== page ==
The total amount of savings can still be the same if the expat moves mid-year. However, they may have to request a tax extension because they need more time to qualify. When using the Foreign Tax Credit instead of the FEIE, this is not a concern.
Tax Tip #8: Capitalize on Tax Treaties and Totalization Agreements
Be aware of tax treaties and totalization agreements between the US and the new country of residence. These can typically reduce an expat’s tax burden.
Tax treaties deal with income taxes, whereas totalization agreements address social security taxes.
Crucially, tax treaties provide protection against double taxation in situations where a foreign tax credit would not apply.
Tax Tip #9: Be Careful on How You Choose to Invest
Oftentimes, foreign life insurance does not meet the IRS definition of life insurance. Not only do those plans not enjoy the tax benefits of US life insurance, they may even be considered a PFIC (Passive Foreign Investment Company) and incur punitive taxes.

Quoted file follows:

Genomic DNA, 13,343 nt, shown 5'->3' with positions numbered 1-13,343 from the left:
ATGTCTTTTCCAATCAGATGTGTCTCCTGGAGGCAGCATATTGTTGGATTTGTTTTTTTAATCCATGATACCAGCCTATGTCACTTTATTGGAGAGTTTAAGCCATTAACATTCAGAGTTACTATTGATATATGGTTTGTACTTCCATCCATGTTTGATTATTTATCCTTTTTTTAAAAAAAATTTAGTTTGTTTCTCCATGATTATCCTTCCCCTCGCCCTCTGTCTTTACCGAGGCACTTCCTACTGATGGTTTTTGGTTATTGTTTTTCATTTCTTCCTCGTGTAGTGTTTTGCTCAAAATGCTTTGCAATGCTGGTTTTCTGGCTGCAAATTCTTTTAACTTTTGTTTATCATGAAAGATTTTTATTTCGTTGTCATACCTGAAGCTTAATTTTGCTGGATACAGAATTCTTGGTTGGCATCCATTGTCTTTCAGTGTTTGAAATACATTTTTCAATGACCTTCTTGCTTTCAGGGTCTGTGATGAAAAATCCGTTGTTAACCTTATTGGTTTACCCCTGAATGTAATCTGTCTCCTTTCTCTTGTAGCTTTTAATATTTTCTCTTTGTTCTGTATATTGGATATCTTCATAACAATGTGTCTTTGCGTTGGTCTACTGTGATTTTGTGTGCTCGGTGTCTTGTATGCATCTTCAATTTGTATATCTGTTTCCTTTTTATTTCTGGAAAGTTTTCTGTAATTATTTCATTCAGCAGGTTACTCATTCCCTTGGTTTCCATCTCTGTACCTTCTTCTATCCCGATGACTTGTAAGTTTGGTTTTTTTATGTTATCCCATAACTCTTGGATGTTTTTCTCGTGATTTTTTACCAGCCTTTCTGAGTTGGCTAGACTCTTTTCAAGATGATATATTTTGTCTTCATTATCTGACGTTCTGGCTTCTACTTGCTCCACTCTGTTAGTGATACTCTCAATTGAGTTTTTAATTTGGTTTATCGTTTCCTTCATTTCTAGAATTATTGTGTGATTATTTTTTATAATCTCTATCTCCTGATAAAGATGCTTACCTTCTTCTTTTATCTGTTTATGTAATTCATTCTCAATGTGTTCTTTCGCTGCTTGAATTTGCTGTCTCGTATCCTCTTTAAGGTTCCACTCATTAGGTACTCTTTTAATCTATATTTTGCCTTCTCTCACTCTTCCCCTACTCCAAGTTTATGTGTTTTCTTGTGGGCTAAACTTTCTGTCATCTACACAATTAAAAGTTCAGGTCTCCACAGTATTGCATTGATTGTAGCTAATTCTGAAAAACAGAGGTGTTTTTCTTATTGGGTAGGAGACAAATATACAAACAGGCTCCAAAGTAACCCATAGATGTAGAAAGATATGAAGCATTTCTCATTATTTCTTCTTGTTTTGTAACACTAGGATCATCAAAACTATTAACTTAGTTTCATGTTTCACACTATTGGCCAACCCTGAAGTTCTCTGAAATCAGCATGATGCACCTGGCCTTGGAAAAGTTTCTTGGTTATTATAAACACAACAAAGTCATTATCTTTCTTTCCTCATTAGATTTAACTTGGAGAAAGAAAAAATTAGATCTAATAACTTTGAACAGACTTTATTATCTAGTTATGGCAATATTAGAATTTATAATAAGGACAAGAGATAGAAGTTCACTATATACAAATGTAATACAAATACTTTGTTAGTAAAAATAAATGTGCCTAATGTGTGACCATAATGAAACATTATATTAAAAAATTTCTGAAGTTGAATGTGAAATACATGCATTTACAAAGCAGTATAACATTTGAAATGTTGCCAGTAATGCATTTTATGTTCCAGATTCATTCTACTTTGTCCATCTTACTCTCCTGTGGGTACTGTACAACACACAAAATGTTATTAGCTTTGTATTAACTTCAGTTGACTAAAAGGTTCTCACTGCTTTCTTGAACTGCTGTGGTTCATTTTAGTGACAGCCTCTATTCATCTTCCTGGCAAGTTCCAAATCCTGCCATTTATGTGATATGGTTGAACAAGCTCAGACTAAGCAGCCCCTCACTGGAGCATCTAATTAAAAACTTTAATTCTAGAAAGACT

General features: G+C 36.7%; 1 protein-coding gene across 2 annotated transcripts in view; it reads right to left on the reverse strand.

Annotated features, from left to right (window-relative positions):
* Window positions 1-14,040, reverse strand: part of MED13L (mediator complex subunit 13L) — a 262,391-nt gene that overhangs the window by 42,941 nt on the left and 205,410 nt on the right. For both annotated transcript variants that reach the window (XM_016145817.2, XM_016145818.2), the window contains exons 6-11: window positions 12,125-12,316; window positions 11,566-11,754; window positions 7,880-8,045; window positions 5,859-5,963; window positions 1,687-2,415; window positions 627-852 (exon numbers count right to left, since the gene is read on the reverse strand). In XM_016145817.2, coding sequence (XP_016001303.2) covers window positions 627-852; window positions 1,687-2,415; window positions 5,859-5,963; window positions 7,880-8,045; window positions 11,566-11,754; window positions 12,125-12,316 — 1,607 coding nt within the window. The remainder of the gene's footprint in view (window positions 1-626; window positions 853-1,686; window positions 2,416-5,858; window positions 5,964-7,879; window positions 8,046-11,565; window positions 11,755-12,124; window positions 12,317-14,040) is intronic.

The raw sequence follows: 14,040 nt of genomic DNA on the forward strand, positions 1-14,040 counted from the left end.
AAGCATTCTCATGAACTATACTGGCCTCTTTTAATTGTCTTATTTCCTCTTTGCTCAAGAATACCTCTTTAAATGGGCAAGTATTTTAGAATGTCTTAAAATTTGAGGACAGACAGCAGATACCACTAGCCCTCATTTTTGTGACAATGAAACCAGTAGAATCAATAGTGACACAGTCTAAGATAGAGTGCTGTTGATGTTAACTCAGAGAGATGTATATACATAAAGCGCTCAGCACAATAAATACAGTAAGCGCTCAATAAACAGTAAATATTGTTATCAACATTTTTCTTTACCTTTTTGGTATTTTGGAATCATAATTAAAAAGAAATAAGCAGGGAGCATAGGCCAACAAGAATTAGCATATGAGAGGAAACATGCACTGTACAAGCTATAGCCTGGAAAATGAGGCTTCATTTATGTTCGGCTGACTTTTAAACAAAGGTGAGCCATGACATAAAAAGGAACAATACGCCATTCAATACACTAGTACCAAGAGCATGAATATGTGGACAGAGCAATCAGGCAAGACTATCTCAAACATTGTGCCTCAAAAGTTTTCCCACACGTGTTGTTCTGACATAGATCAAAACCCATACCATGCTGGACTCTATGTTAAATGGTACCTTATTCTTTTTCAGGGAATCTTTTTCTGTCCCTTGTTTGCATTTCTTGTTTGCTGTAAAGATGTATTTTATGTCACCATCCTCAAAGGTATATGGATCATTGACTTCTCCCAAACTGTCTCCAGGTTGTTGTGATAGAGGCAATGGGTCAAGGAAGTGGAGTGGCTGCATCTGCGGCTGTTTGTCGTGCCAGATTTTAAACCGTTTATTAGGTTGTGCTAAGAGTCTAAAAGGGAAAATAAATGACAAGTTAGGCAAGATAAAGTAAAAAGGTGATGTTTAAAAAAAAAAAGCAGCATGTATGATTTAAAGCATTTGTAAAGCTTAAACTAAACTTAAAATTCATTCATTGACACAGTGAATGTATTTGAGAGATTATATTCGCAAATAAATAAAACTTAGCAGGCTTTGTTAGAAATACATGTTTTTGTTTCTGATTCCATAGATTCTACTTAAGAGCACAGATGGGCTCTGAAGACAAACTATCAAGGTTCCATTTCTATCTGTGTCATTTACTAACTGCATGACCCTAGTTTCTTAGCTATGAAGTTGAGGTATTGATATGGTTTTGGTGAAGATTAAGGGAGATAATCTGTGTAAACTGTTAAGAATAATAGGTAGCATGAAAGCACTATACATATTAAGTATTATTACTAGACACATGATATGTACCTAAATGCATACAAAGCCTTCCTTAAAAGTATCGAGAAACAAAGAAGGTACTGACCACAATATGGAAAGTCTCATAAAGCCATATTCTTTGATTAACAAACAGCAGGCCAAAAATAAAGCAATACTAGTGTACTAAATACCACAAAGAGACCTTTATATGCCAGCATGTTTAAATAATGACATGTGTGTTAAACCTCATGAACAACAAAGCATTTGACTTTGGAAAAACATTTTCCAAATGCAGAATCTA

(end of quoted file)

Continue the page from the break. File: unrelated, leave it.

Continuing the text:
Foreign mutual funds and other types of foreign investments also fall under the PFIC definition. This is a complex tax topic. Expats should seek guidance from a tax advisor before signing up for these types of investments.
Tax Tip #10: Social Security Issues
US citizens, if they are eligible, may be able to collect Social Security payments outside the US. There are some exceptions for those retirees who are living in certain countries. The Social Security Administration (SSA) is strictly prohibited from sending payments to North Korea and Cuba. If you are residing in one of these countries, you will receive all withheld payments when you move back to the US or to a country where there are no restrictions. If you are a non-US Citizen, you will not be eligible to receive withheld payments for the months in which you lived in North Korea or Cuba. This is true even if you move to another country in which Social Security payments are allowed or to the US.